(e) $\implies$: Let $F(\alpha) = \omega_\alpha$ be a limit cardinal. Then by the definition of $F$, $F(\alpha) = \bigcup_{\beta < \alpha}F(\beta)$ and $\alpha$ is a limit ordinal.

$\Longleftarrow$: Let $\alpha$ be a limit ordinal. Then (iii) applies so that $F(\alpha)$ is a limit caridnal.

Is this correct? And will you help me fill in the missing bits? Thank you for your help!


1 Answer 1


A few notes:

  • In the proof of the limit case in (b), you have probably seen that if $A$ is any set of cardinals with no greatest element, then $\bigcup A$ is the smallest cardinal exceeding each cardinal in $A$. (Just-Weese probably mentioned something like this at about the point of some prior question you had.) If $\alpha$ is a limit cardinal, and $F$ is known to be strictly increasing below $\alpha$, then $A = \{ F(\beta) : \beta < \alpha \}$ will be a set of cardinals with no greatest element.

  • For the limit case of (c), you seem to imply that all limit ordinals are cardinals. This is clearly not true: Consider $\omega + \omega$. However, if $\alpha$ is a limit ordinal, then, by the induction hypothesis, $\alpha = \bigcup_{\beta < \alpha} \beta \leq \bigcup_{\beta < \alpha} F(\beta) = F(\alpha)$.

  • For (d) and (e) note the following. If $\kappa$ is a limit cardinal (and every infinite cardinal less than $\kappa$ is in the range of $F$), then for each $\lambda < \kappa$ there is a $\alpha_\lambda$ such that $F ( \alpha_\lambda ) = \lambda$. By (b) it follows that if $\lambda < \mu < \kappa$, then $\alpha_\lambda < \alpha_\mu$, and so $A = \{ \alpha_\lambda : \lambda < \kappa \}$ is a set of ordinals with no maximum. Consider $\alpha = \sup A$. What is $F(\alpha)$?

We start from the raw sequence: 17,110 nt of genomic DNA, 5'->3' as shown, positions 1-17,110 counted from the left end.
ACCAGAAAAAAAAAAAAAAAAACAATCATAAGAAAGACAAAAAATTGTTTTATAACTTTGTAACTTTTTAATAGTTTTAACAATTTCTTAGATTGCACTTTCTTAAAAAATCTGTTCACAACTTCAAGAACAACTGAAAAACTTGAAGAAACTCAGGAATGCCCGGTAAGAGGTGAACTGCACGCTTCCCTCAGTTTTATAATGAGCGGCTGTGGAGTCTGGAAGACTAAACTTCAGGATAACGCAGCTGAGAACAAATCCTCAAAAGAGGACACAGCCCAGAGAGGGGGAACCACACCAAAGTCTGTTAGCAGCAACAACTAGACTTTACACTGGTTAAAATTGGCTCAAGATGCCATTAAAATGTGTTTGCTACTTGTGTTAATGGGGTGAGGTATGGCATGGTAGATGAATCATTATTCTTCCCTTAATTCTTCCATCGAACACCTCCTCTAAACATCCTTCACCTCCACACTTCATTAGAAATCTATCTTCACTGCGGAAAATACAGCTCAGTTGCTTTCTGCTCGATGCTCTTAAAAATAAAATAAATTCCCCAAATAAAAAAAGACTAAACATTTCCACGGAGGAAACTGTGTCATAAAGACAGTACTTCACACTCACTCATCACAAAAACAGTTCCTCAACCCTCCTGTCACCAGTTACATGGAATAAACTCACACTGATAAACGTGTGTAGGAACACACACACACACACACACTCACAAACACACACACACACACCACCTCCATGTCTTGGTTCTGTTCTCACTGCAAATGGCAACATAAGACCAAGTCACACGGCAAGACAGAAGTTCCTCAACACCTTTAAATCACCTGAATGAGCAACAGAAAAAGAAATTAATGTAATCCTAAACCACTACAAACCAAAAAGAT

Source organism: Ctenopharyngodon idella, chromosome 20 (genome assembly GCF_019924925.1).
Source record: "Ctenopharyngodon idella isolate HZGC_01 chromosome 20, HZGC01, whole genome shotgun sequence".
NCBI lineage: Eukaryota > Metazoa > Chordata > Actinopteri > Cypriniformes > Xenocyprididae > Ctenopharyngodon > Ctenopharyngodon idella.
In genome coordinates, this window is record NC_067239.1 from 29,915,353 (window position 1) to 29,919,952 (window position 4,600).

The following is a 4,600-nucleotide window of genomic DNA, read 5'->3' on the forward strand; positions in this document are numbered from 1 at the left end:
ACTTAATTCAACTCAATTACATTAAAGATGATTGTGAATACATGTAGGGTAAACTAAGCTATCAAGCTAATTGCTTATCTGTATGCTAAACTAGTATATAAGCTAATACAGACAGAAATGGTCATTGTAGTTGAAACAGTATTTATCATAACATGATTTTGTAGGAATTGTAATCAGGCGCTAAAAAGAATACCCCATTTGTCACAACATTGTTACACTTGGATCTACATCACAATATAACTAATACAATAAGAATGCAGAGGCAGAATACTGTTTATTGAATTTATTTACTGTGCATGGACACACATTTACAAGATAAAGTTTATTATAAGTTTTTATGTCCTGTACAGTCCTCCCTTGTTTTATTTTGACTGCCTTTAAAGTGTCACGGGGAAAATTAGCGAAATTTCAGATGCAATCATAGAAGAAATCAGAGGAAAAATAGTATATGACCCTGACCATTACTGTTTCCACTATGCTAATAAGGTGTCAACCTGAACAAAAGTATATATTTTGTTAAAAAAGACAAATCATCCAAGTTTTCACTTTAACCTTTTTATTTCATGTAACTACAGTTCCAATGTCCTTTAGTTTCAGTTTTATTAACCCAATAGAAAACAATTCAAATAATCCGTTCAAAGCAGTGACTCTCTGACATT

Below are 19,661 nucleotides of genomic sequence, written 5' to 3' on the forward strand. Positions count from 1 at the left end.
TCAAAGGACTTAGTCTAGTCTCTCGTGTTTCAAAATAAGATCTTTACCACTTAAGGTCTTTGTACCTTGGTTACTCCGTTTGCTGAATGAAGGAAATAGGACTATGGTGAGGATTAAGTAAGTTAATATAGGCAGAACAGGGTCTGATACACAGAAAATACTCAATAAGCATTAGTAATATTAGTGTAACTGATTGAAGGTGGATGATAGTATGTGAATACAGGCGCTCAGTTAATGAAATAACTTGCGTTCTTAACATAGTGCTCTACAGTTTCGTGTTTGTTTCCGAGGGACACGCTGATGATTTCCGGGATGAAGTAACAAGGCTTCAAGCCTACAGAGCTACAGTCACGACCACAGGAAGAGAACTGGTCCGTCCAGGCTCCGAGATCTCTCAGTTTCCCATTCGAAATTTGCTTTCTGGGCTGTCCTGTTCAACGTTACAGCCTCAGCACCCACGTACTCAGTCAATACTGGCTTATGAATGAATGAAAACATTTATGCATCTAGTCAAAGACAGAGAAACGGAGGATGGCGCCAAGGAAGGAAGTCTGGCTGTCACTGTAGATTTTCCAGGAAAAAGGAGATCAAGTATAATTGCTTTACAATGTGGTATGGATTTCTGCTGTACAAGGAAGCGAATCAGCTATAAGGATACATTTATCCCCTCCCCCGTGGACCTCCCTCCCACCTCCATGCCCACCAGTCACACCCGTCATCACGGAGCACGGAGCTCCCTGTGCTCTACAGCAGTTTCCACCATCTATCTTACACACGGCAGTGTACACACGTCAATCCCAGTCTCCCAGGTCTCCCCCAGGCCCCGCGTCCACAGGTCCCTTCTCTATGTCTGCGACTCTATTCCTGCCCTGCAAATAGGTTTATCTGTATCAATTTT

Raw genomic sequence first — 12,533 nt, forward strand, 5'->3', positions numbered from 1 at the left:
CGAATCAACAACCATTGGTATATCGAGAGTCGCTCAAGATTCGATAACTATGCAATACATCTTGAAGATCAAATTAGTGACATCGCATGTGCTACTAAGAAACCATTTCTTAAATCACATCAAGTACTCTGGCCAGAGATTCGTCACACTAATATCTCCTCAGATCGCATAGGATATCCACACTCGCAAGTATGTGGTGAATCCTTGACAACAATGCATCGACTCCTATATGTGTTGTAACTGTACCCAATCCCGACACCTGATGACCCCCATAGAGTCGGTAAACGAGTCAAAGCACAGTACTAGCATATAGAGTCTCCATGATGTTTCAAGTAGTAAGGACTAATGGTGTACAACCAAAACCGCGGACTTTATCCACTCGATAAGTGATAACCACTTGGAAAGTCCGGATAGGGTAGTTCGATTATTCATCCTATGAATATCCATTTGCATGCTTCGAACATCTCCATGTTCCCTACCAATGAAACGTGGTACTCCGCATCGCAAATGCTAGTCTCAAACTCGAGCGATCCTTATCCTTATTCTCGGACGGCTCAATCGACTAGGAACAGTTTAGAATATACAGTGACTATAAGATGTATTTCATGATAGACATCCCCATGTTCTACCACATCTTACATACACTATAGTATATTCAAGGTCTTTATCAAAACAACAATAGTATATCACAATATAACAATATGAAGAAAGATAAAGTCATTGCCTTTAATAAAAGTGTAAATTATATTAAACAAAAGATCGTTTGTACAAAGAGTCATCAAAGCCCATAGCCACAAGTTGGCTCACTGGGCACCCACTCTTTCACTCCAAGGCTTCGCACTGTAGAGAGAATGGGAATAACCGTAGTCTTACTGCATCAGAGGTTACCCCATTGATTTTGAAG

• In (d) a well-foundedness argument might be a bit cleaner. Suppose that the range of $F$ is not all infinite cardinals. Then there is a least cardinal $\kappa$ which is not in the range. Handle the cases $\kappa$ is limit, $\kappa$ is successor separately.

  • In the $\Rightarrow$ direction of (e), you do not seem to have done anything. Perhaps show the contrapositive instead (should be very easy). In the $\Leftarrow$ direction, how do you know that $\bigcup_{\beta < \alpha} F(\beta)$ is a limit cardinal? (The reasoning already appears somewhere above.)

  • $\begingroup$ For (e) $\implies$: If $\alpha = \delta + 1$ then $\omega_\alpha = F(\alpha) = F(\delta + 1) = F^+(\delta)$ is a successor cardinal. $\endgroup$ Dec 12, 2012 at 12:27
  • $\begingroup$ For (e) $\Longleftarrow$: $\bigcup_{\beta < \alpha}F(\beta)$ is a limit cardinal because the set $\{F(\beta) \mid \beta < \alpha \}$ where $\alpha$ is a limit ordinal is a set of cardinals such that for every element $a$ in it there is an element $b$ in it with $a < b$ (by (b)). Then by a previous theorem the union over this set is a limit cardinal. (Thm 3, p 174) $\endgroup$ Dec 12, 2012 at 12:29
  • 1
    $\begingroup$ @Matt: Your new proof of (e) seems fine to me! $\endgroup$
    – user642796
    Dec 12, 2012 at 20:36